It is far rarer to find asteroids with orbits closer to the Sun, and especially inside the orbit of Earth, due to Jupiter's gravitational influence. There are only about 20 known asteroids with orbits entirely inside that of Earth's. They are called Atira asteroids.

Many of these Atira asteroids have orbits that are substantially tilted away from the plane of the Solar System, suggesting past encounters with Mercury or Venus.

Read 5 remaining paragraphs | Comments

Frontier, an ISP in 29 states, plans to file for bankruptcy

Ars Technica - January 20, 2020 - 5:47pm

Enlarge / A Frontier Communications service van. (credit: Mike Mozart)

Frontier Communications is planning to file for bankruptcy within two months, Bloomberg reported last week.

The telco "is asking creditors to help craft a turnaround deal that includes filing for bankruptcy by the middle of March, according to people with knowledge of the matter," Bloomberg wrote.

Frontier CEO Bernie Han and other company executives "met with creditors and advisers Thursday and told them the company wants to negotiate a pre-packaged agreement before $356 million of debt payments come due March 15," the report said. The move would likely involve Chapter 11 bankruptcy to let Frontier "keep operating without interruption of telephone and broadband service to its customers."

Read 11 remaining paragraphs | Comments

Vietnamese firm Viettel's 5G claim raises eyebrows outside

BBC Technology News - January 20, 2020 - 5:21pm
The military-controlled firm's claim to have joined the 5G network equipment-making elite is questioned.

Google boss Sundar Pichai calls for AI regulation

BBC Technology News - January 20, 2020 - 4:40pm
Sundar Pichai seeks a "sensible approach" after Europe said it was mulling a facial recognition ban.

Study finds that the popular rubber hand illusion could be used to treat OCD

Ars Technica - January 20, 2020 - 4:20pm

Enlarge / Fictional detective Adrian Monk (Tony Shalhoub) famously suffered from OCD, with a powerful germ phobia, among many others. Perhaps "multi sensory stimulation therapy" would have helped. (credit: USA Network)

Chances are good that you've seen entertaining footage of the so-called "rubber hand illusion," where someone becomes convinced that a fake rubber hand is actually their own. It's more than a clever party trick, however. Not only does the illusion shed light on how the brain "maps" our physical bodies, it could also prove to be an effective treatment for patients suffering from obsessive compulsive disorder (OCD), according to a recent paper published in Frontiers in Neuroscience.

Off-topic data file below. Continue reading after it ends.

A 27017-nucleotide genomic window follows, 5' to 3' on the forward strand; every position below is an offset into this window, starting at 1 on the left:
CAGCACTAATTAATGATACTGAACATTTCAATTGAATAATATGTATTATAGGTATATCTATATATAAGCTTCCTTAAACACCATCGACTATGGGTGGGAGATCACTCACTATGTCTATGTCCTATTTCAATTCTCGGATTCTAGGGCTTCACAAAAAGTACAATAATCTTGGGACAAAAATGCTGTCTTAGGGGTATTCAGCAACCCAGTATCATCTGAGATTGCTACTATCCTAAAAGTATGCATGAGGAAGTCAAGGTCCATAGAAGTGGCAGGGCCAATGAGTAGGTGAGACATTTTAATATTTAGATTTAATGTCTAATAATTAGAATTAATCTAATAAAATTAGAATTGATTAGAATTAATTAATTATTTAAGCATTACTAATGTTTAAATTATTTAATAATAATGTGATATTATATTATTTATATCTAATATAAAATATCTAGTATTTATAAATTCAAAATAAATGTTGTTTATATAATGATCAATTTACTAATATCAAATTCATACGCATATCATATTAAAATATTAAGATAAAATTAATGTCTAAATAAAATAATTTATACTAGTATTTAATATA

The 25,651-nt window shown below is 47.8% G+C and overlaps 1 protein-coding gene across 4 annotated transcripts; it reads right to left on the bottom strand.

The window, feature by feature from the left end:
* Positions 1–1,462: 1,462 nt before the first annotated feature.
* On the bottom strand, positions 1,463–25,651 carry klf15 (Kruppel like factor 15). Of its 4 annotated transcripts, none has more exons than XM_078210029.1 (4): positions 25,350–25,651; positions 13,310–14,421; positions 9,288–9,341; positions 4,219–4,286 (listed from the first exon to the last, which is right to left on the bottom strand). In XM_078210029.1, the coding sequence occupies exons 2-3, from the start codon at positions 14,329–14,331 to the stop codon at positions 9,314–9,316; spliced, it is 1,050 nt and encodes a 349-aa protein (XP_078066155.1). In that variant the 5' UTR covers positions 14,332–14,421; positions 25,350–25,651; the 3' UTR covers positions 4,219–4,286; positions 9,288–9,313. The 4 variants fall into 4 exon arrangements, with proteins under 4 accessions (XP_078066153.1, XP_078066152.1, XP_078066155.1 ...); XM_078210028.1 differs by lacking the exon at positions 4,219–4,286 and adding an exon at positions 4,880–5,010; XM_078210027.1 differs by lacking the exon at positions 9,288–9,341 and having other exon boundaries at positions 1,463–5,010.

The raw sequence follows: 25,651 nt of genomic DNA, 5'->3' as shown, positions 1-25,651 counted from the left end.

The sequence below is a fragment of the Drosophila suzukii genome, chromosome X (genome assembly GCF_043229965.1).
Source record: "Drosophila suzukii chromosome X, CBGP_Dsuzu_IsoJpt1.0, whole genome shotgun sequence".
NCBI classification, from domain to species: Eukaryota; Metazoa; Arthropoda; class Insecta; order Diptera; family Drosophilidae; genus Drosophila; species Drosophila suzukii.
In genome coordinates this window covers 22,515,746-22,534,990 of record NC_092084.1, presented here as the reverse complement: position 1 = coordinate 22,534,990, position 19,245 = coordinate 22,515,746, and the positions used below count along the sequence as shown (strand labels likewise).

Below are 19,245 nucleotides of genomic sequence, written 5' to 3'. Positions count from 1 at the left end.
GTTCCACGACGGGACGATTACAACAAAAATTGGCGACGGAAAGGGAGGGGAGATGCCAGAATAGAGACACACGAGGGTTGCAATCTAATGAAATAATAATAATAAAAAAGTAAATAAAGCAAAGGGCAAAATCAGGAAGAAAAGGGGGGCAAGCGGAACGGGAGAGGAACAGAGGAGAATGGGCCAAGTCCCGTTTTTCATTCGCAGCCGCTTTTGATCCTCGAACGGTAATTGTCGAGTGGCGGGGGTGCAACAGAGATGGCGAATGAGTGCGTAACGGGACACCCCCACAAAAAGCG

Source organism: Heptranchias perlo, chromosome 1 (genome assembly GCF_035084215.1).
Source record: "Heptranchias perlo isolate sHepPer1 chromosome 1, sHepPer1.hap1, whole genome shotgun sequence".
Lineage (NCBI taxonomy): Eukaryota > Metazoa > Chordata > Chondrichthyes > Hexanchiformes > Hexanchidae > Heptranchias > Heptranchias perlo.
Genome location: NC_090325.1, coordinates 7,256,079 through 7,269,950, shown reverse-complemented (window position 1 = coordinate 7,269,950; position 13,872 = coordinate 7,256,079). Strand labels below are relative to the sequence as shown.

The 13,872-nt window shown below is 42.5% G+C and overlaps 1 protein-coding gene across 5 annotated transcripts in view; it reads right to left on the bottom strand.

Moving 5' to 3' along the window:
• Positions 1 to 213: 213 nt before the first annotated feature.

German philosopher Martin Heidegger introduced the notion of "ready-to-hand" in the 1930s to describe how the body can incorporate our most familiar functional tools into its concept of the self, much like a blind person who regularly uses a cane to navigate his or her surroundings. As far as the brain is concerned, the cane becomes an extension of the physical body.

Studies have shown a similar effect when we regularly use a computer mouse. It might even be true of our avatars in virtual space. Virtual reality guru Jaron Lanier introduced the concept of "homuncular flexibility" in the 1980s to describe how the brain could become unable to distinguish between our real and virtual bodies over time. If something bad happens to you in the virtual world, the same neural circuitry is activated that would be engaged if it happened to you in the "real" world.

Read 12 remaining paragraphs | Comments

Uber and Hyundai’s plan to develop air taxis hinges on mass production

Ars Technica - January 20, 2020 - 4:04pm

The joint announcement at this year's Consumer Electronics Show (CES) by Uber Elevate and Hyundai Motor Company that the companies will partner to develop Uber Air air-taxis for a future aerial ride-share network is news, but just as importantly, it's corporate messaging. At the crux of the announcement is Hyundai's reputation as an automotive OEM with a perceived ability to leverage economies of scale. For an urban air mobility (UAM) market to emerge at any sort of scale, Uber and industry observers believe that hundreds of thousands of four-passenger electric vertical takeoff and landing (eVTOL) aircraft will have to be built.

Their numbers, along with theoretically cheap eVTOL operating costs, are the key to getting the cost per seat at or near the level of ground transportation. But passenger air vehicles aren't built in taxi-cab-like numbers. So the prospect of a car maker churning out air taxis like sedans is an attractive one.